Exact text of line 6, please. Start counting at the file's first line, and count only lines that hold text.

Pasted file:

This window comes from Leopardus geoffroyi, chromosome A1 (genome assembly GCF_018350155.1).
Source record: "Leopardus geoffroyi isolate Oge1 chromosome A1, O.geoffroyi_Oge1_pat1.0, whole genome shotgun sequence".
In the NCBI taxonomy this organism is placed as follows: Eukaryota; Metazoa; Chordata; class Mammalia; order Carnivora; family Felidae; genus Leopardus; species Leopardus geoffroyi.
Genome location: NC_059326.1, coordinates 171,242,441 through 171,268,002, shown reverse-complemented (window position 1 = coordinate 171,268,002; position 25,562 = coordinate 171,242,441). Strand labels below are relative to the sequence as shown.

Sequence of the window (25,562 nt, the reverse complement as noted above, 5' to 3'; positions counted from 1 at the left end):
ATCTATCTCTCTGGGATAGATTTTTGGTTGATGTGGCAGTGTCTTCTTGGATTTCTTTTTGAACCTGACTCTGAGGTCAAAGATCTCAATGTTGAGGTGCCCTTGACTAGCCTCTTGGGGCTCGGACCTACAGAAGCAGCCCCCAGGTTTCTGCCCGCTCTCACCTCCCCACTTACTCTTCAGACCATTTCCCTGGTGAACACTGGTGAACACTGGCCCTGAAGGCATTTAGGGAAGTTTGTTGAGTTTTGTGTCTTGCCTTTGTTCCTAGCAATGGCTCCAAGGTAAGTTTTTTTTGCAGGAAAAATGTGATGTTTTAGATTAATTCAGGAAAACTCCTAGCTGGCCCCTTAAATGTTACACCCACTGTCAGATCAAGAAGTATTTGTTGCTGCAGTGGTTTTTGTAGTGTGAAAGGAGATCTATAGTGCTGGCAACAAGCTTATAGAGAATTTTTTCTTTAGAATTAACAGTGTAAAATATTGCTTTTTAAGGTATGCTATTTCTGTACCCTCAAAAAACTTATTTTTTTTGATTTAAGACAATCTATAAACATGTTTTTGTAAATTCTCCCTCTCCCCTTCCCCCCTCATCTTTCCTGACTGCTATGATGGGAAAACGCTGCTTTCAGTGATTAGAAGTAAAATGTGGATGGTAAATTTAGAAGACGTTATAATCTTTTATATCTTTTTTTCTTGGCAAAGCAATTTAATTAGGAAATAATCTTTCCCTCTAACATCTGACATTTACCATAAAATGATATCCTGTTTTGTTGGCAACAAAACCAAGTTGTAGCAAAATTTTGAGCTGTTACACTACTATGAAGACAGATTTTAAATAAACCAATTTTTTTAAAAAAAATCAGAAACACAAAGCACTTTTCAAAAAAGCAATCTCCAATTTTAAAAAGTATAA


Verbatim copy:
ATCTATCTCTCTGGGATAGATTTTTGGTTGATGTGGCAGTGTCTTCTTGGATTTCTTTTTGAACCTGACTCTGAGGTCAAAGATCTCAATGTTGAGGTGCCCTTGACTAGCCTCTTGGGGCTCGGACCTACAGAAGCAGCCCCCAGGTTTCTGCCCGCTCTCACCTCCCCACTTACTCTTCAGACCATTTCCCTGGTGAACACTGGTGAACACTGGCCCTGAAGGCATTTAGGGAAGTTTGTTGAGTTTTGTGTCTTGCCTTTGTTCCTAGCAATGGCTCCAAGGTAAGTTTTTTTTGCAGGAAAAATGTGATGTTTTAGATTAATTCAGGAAAACTCCTAGCTGGCCCCTTAAATGTTACACCCACTGTCAGATCAAGAAGTATTTGTTGCTGCAGTGGTTTTTGTAGTGTGAAAGGAGATCTATAGTGCTGGCAACAAGCTTATAGAGAATTTTTTCTTTAGAATTAACAGTGTAAAATATTGCTTTTTAAGGTATGCTATTTCTGTACCCTCAAAAAACTTATTTTTTTTGATTTAAGACAATCTATAAACATGTTTTTGTAAATTCTCCCTCTCCCCTTCCCCCCTCATCTTTCCTGACTGCTATGATGGGAAAACGCTGCTTTCAGTGATTAGAAGTAAAATGTGGATGGTAAATTTAGAAGACGTTATAATCTTTTATATCTTTTTTTCTTGGCAAAGCAATTTAATTAGGAAATAATCTTTCCCTCTAACATCTGACATTTACCATAAAATGATATCCTGTTTTGTTGGCAACAAAACCAAGTTGTAGCAAAATTTTGAGCTGTTACACTACTATGAAGACAGATTTTAAATAAACCAATTTTTTTAAAAAAAATCAGAAACACAAAGCACTTTTCAAAAAAGCAATCTCCAATTTTAAAAAGTATAA